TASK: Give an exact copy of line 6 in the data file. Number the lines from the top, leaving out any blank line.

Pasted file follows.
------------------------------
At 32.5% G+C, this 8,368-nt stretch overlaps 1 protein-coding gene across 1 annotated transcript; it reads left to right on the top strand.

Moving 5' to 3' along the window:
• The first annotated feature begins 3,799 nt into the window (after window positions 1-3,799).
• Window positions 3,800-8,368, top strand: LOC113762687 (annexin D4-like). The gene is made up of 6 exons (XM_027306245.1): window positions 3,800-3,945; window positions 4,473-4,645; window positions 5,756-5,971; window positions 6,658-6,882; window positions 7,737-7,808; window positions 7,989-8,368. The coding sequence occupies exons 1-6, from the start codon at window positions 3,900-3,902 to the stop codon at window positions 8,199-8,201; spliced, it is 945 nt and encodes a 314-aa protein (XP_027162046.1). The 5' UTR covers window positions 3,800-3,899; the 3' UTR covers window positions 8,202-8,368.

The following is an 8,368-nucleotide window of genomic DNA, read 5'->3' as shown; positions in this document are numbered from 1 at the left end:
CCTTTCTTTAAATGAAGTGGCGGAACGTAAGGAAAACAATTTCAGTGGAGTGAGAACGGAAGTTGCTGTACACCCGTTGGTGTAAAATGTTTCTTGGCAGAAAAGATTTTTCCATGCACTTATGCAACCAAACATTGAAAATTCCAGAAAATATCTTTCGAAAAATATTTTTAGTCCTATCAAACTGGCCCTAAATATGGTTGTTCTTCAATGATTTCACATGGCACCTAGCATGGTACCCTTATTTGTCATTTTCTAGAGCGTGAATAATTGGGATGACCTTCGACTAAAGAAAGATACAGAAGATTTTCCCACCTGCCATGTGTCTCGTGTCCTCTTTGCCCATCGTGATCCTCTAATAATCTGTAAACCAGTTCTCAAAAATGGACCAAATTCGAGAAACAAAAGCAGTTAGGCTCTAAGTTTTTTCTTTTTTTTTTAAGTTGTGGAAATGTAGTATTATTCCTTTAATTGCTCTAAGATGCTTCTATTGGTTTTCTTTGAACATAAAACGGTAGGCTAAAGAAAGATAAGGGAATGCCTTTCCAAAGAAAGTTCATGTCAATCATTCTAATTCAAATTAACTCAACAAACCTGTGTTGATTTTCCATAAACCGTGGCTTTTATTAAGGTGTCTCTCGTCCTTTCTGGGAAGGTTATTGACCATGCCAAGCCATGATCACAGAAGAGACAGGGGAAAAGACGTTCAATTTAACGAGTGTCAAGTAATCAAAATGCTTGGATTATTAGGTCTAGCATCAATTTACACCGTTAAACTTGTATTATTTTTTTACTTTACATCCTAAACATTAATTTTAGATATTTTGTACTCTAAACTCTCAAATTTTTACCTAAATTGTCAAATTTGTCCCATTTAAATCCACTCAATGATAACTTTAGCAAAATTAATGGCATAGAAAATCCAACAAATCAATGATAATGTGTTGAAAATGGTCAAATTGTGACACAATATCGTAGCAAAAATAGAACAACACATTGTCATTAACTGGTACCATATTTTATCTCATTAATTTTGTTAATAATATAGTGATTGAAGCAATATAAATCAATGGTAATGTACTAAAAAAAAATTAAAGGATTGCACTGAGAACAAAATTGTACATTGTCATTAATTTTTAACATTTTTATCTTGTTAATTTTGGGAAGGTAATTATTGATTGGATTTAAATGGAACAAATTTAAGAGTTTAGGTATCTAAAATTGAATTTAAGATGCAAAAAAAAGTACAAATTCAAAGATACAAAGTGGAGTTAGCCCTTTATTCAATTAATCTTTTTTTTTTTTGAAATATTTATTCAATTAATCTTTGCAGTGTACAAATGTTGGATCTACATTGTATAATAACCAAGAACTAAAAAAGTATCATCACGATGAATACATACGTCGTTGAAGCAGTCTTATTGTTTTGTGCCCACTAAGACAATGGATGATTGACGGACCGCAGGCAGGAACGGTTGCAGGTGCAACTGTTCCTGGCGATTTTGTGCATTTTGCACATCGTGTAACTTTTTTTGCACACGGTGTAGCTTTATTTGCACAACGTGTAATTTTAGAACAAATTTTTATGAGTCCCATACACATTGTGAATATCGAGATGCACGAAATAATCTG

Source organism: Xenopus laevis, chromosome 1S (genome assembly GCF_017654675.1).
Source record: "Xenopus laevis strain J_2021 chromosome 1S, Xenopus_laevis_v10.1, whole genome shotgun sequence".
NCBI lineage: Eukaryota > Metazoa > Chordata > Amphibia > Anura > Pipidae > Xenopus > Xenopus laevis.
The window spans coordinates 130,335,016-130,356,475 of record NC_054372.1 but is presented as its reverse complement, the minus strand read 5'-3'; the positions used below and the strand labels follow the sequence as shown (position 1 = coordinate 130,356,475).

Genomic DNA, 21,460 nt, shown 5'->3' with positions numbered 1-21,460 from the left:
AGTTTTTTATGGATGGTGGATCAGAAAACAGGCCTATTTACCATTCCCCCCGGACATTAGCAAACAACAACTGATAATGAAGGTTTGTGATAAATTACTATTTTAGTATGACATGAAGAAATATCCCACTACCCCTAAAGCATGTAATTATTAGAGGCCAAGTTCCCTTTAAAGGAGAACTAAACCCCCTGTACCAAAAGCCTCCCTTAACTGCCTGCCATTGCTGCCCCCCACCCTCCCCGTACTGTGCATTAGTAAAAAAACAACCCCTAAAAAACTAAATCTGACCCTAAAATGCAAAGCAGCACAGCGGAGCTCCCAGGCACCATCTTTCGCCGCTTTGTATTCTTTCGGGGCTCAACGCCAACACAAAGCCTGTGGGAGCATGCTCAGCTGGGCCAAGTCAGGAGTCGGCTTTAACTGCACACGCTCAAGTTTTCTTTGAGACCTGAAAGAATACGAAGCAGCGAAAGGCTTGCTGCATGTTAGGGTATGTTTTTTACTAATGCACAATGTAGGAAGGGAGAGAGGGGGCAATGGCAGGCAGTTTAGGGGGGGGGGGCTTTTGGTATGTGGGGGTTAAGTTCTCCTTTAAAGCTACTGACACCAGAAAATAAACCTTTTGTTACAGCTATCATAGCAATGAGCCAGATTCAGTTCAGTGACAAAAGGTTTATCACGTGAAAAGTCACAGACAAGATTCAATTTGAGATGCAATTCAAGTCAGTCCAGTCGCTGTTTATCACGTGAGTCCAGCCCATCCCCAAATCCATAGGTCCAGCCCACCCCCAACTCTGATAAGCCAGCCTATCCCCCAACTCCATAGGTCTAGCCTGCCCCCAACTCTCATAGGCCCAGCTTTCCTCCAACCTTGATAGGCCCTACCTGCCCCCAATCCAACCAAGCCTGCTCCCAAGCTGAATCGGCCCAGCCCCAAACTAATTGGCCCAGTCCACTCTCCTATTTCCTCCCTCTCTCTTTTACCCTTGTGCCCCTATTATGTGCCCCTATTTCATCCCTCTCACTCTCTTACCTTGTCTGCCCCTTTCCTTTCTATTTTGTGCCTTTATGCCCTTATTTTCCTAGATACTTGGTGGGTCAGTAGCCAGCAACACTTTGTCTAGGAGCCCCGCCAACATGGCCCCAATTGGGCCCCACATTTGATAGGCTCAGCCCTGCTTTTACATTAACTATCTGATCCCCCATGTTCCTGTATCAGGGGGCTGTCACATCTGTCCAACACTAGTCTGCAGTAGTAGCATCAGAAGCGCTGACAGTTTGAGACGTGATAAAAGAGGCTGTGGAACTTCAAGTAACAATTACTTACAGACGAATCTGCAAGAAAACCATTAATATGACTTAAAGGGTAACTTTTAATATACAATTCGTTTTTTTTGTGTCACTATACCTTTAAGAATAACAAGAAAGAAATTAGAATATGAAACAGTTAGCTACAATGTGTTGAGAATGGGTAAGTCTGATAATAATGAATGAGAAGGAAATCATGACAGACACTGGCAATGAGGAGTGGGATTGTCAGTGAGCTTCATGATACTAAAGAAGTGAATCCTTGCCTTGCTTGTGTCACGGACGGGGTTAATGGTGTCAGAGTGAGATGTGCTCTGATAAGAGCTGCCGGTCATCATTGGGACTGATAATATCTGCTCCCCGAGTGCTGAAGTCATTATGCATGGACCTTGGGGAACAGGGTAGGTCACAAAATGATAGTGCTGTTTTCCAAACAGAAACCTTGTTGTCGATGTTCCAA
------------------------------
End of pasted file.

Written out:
CCTTTCTTTAAATGAAGTGGCGGAACGTAAGGAAAACAATTTCAGTGGAGTGAGAACGGAAGTTGCTGTACACCCGTTGGTGTAAAATGTTTCTTGGCAGAAAAGATTTTTCCATGCACTTATGCAACCAAACATTGAAAATTCCAGAAAATATCTTTCGAAAAATATTTTTAGTCCTATCAAACTGGCCCTAAATATGGTTGTTCTTCAATGATTTCACATGGCACCTAGCATGGTACCCTTATTTGTCATTTTCTAGAGCGTGAATAATTGGGATGACCTTCGACTAAAGAAAGATACAGAAGATTTTCCCACCTGCCATGTGTCTCGTGTCCTCTTTGCCCATCGTGATCCTCTAATAATCTGTAAACCAGTTCTCAAAAATGGACCAAATTCGAGAAACAAAAGCAGTTAGGCTCTAAGTTTTTTCTTTTTTTTTTAAGTTGTGGAAATGTAGTATTATTCCTTTAATTGCTCTAAGATGCTTCTATTGGTTTTCTTTGAACATAAAACGGTAGGCTAAAGAAAGATAAGGGAATGCCTTTCCAAAGAAAGTTCATGTCAATCATTCTAATTCAAATTAACTCAACAAACCTGTGTTGATTTTCCATAAACCGTGGCTTTTATTAAGGTGTCTCTCGTCCTTTCTGGGAAGGTTATTGACCATGCCAAGCCATGATCACAGAAGAGACAGGGGAAAAGACGTTCAATTTAACGAGTGTCAAGTAATCAAAATGCTTGGATTATTAGGTCTAGCATCAATTTACACCGTTAAACTTGTATTATTTTTTTACTTTACATCCTAAACATTAATTTTAGATATTTTGTACTCTAAACTCTCAAATTTTTACCTAAATTGTCAAATTTGTCCCATTTAAATCCACTCAATGATAACTTTAGCAAAATTAATGGCATAGAAAATCCAACAAATCAATGATAATGTGTTGAAAATGGTCAAATTGTGACACAATATCGTAGCAAAAATAGAACAACACATTGTCATTAACTGGTACCATATTTTATCTCATTAATTTTGTTAATAATATAGTGATTGAAGCAATATAAATCAATGGTAATGTACTAAAAAAAAATTAAAGGATTGCACTGAGAACAAAATTGTACATTGTCATTAATTTTTAACATTTTTATCTTGTTAATTTTGGGAAGGTAATTATTGATTGGATTTAAATGGAACAAATTTAAGAGTTTAGGTATCTAAAATTGAATTTAAGATGCAAAAAAAAGTACAAATTCAAAGATACAAAGTGGAGTTAGCCCTTTATTCAATTAATCTTTTTTTTTTTTGAAATATTTATTCAATTAATCTTTGCAGTGTACAAATGTTGGATCTACATTGTATAATAACCAAGAACTAAAAAAGTATCATCACGATGAATACATACGTCGTTGAAGCAGTCTTATTGTTTTGTGCCCACTAAGACAATGGATGATTGACGGACCGCAGGCAGGAACGGTTGCAGGTGCAACTGTTCCTGGCGATTTTGTGCATTTTGCACATCGTGTAACTTTTTTTGCACACGGTGTAGCTTTATTTGCACAACGTGTAATTTTAGAACAAATTTTTATGAGTCCCATACACATTGTGAATATCGAGATGCACGAAATAATCTG